Planned Impact

Who will benefit from this research?
1) The main beneficiary of this research will be the POULTRY INDUSTRY in general, and the UK BROILER INDUSTRY in particular.
2) A related beneficiary will be DEFRA in its priority to improve the productivity and competitiveness of British food and farming businesses.
3) NGOs, learned societies and 3rd sector organisations focused on ANIMAL WELFARE (e.g. RSPCA, ASAB).
4) The GENERAL PUBLIC will also be a beneficiary of this research due to the tremendous interest in issues associated with the Food Industry, Food Safety and Animal Welfare.

How will they benefit from this research?
1-2) By ameliorating infertility problems of the broiler breeder industry the proposed research will foster global economic performance, and specifically the economic competitiveness of the British poultry industry.
3) Infertility problems are likely to be associated with poor welfare of the flock, especially through suboptimal mating behaviours, intra- and inter-sexual aggression, which can lead to severe (lethal or sublethal) consequences for members of the flock.
4) By generating new knowledge and disseminating information on the different causes of infertility and how science can help the industry develop more efficient and animal friendly ways to manage flock fertility.

Publications

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Carleial R (2020) Temporal dynamics of competitive fertilization in social groups of red junglefowl (Gallus gallus) shed new light on avian sperm competition. in Philosophical transactions of the Royal Society of London. Series B, Biological sciences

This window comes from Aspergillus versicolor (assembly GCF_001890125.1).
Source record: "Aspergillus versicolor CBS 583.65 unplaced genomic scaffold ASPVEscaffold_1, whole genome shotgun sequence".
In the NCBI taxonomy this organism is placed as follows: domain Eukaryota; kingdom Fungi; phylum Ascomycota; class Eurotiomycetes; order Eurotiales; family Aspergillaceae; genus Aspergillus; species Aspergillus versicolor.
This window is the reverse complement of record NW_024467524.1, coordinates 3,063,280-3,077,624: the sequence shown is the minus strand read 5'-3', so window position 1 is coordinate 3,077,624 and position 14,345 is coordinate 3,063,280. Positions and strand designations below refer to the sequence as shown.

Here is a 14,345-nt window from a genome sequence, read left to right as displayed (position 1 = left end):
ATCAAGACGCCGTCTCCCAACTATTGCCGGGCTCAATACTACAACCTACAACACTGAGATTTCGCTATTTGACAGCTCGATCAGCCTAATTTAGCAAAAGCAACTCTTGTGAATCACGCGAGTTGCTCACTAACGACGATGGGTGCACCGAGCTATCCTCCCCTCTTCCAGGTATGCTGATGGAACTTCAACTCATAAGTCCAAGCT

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Firman RC (2017) Postmating Female Control: 20 Years of Cryptic Female Choice. in Trends in ecology & evolution

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Firman RC (2017) Cryptic Female Choice: A General Phenomenon. A Reply to Eberhard. in Trends in ecology & evolution

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McDonald G (2014) Animal Social Networks

 
Description This project investigated mechanisms underpinning variation in fertility in both commercial flocks and experimental flocks of red junglefowl. Most of the work on junglefowl and related theoretical studies has been published, work on commercial flocks is being written up for publication and is currently embargoed by confidentiality agreement with industrial partner.
A key development of this project has been unveiling multiple lines of evidence indicating a fundamental role of social behaviour in modulating fertility and reproductive success at the levels of individual birds as well as at the level of entire flocks. This evidence comes from (1) Long-term datasets of commercial flocks, and (2) Behavioural studies of domestic and red junglefowl flocks.